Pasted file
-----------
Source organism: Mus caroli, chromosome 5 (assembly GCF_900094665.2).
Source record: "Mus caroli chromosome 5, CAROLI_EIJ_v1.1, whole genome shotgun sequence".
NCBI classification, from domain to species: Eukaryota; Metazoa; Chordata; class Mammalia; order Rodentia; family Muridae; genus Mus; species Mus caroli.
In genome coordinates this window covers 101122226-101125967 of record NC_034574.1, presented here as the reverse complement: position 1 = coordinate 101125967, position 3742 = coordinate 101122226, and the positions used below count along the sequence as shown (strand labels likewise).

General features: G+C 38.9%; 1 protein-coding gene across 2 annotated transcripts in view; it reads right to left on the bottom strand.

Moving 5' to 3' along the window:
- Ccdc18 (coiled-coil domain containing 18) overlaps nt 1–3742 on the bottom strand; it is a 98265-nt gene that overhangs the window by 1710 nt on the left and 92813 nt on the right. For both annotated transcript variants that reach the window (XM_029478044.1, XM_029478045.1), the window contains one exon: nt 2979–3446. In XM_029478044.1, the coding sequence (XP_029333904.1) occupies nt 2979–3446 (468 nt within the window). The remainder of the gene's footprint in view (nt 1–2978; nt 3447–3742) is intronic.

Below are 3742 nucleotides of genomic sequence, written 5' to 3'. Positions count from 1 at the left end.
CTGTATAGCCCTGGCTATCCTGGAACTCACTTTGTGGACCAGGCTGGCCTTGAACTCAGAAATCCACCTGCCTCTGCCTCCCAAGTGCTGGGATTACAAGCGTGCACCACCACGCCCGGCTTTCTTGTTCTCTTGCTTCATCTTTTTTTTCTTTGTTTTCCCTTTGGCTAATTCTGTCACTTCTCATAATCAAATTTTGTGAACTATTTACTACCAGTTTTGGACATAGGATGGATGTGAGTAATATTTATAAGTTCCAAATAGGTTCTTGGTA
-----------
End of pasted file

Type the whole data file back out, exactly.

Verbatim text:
Source organism: Mus caroli, chromosome 5 (assembly GCF_900094665.2).
Source record: "Mus caroli chromosome 5, CAROLI_EIJ_v1.1, whole genome shotgun sequence".
NCBI classification, from domain to species: Eukaryota; Metazoa; Chordata; class Mammalia; order Rodentia; family Muridae; genus Mus; species Mus caroli.
In genome coordinates this window covers 101122226-101125967 of record NC_034574.1, presented here as the reverse complement: position 1 = coordinate 101125967, position 3742 = coordinate 101122226, and the positions used below count along the sequence as shown (strand labels likewise).

General features: G+C 38.9%; 1 protein-coding gene across 2 annotated transcripts in view; it reads right to left on the bottom strand.

Moving 5' to 3' along the window:
- Ccdc18 (coiled-coil domain containing 18) overlaps nt 1–3742 on the bottom strand; it is a 98265-nt gene that overhangs the window by 1710 nt on the left and 92813 nt on the right. For both annotated transcript variants that reach the window (XM_029478044.1, XM_029478045.1), the window contains one exon: nt 2979–3446. In XM_029478044.1, the coding sequence (XP_029333904.1) occupies nt 2979–3446 (468 nt within the window). The remainder of the gene's footprint in view (nt 1–2978; nt 3447–3742) is intronic.

Below are 3742 nucleotides of genomic sequence, written 5' to 3'. Positions count from 1 at the left end.
CTGTATAGCCCTGGCTATCCTGGAACTCACTTTGTGGACCAGGCTGGCCTTGAACTCAGAAATCCACCTGCCTCTGCCTCCCAAGTGCTGGGATTACAAGCGTGCACCACCACGCCCGGCTTTCTTGTTCTCTTGCTTCATCTTTTTTTTCTTTGTTTTCCCTTTGGCTAATTCTGTCACTTCTCATAATCAAATTTTGTGAACTATTTACTACCAGTTTTGGACATAGGATGGATGTGAGTAATATTTATAAGTTCCAAATAGGTTCTTGGTA